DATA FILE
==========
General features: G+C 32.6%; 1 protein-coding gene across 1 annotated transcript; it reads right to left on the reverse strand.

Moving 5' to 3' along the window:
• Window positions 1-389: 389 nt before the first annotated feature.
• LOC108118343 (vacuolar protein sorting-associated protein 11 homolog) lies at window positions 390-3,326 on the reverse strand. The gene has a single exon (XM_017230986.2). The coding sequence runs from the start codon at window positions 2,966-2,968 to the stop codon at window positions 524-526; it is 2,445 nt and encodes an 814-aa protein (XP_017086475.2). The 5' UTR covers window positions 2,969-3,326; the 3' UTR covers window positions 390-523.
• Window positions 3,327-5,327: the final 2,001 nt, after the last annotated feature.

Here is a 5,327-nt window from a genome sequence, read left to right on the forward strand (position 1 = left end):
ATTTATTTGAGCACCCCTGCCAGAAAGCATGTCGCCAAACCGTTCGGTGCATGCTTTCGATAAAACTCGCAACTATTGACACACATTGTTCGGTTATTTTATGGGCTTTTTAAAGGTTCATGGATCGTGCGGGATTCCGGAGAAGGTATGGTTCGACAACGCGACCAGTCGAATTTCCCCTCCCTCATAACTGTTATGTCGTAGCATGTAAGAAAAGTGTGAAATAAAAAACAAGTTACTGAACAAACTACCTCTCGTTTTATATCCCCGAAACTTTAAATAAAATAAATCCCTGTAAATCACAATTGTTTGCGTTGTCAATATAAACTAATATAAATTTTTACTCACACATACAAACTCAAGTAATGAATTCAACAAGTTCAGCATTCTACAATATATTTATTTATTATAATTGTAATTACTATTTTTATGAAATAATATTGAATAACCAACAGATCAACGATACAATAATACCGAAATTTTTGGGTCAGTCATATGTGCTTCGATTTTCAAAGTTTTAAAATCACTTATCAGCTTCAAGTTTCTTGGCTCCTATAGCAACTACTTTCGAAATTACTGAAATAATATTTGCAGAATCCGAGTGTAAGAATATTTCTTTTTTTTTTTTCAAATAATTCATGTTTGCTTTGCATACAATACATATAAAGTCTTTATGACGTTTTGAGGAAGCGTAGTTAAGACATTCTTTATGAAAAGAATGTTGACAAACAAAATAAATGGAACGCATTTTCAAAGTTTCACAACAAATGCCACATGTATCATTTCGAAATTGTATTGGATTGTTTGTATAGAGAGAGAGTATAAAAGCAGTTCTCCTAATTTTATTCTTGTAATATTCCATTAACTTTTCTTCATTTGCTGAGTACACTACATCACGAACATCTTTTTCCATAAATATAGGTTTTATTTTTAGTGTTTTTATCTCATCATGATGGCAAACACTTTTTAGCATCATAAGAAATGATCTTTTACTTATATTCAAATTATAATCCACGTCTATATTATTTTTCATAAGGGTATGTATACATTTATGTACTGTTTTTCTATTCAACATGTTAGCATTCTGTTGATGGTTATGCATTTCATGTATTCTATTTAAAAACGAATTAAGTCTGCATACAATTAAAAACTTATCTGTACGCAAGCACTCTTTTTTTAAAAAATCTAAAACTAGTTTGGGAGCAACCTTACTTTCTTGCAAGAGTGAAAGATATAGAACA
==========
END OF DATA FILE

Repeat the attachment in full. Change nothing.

General features: G+C 32.6%; 1 protein-coding gene across 1 annotated transcript; it reads right to left on the reverse strand.

Moving 5' to 3' along the window:
• Window positions 1-389: 389 nt before the first annotated feature.
• LOC108118343 (vacuolar protein sorting-associated protein 11 homolog) lies at window positions 390-3,326 on the reverse strand. The gene has a single exon (XM_017230986.2). The coding sequence runs from the start codon at window positions 2,966-2,968 to the stop codon at window positions 524-526; it is 2,445 nt and encodes an 814-aa protein (XP_017086475.2). The 5' UTR covers window positions 2,969-3,326; the 3' UTR covers window positions 390-523.
• Window positions 3,327-5,327: the final 2,001 nt, after the last annotated feature.

Here is a 5,327-nt window from a genome sequence, read left to right on the forward strand (position 1 = left end):
ATTTATTTGAGCACCCCTGCCAGAAAGCATGTCGCCAAACCGTTCGGTGCATGCTTTCGATAAAACTCGCAACTATTGACACACATTGTTCGGTTATTTTATGGGCTTTTTAAAGGTTCATGGATCGTGCGGGATTCCGGAGAAGGTATGGTTCGACAACGCGACCAGTCGAATTTCCCCTCCCTCATAACTGTTATGTCGTAGCATGTAAGAAAAGTGTGAAATAAAAAACAAGTTACTGAACAAACTACCTCTCGTTTTATATCCCCGAAACTTTAAATAAAATAAATCCCTGTAAATCACAATTGTTTGCGTTGTCAATATAAACTAATATAAATTTTTACTCACACATACAAACTCAAGTAATGAATTCAACAAGTTCAGCATTCTACAATATATTTATTTATTATAATTGTAATTACTATTTTTATGAAATAATATTGAATAACCAACAGATCAACGATACAATAATACCGAAATTTTTGGGTCAGTCATATGTGCTTCGATTTTCAAAGTTTTAAAATCACTTATCAGCTTCAAGTTTCTTGGCTCCTATAGCAACTACTTTCGAAATTACTGAAATAATATTTGCAGAATCCGAGTGTAAGAATATTTCTTTTTTTTTTTTCAAATAATTCATGTTTGCTTTGCATACAATACATATAAAGTCTTTATGACGTTTTGAGGAAGCGTAGTTAAGACATTCTTTATGAAAAGAATGTTGACAAACAAAATAAATGGAACGCATTTTCAAAGTTTCACAACAAATGCCACATGTATCATTTCGAAATTGTATTGGATTGTTTGTATAGAGAGAGAGTATAAAAGCAGTTCTCCTAATTTTATTCTTGTAATATTCCATTAACTTTTCTTCATTTGCTGAGTACACTACATCACGAACATCTTTTTCCATAAATATAGGTTTTATTTTTAGTGTTTTTATCTCATCATGATGGCAAACACTTTTTAGCATCATAAGAAATGATCTTTTACTTATATTCAAATTATAATCCACGTCTATATTATTTTTCATAAGGGTATGTATACATTTATGTACTGTTTTTCTATTCAACATGTTAGCATTCTGTTGATGGTTATGCATTTCATGTATTCTATTTAAAAACGAATTAAGTCTGCATACAATTAAAAACTTATCTGTACGCAAGCACTCTTTTTTTAAAAAATCTAAAACTAGTTTGGGAGCAACCTTACTTTCTTGCAAGAGTGAAAGATATAGAACA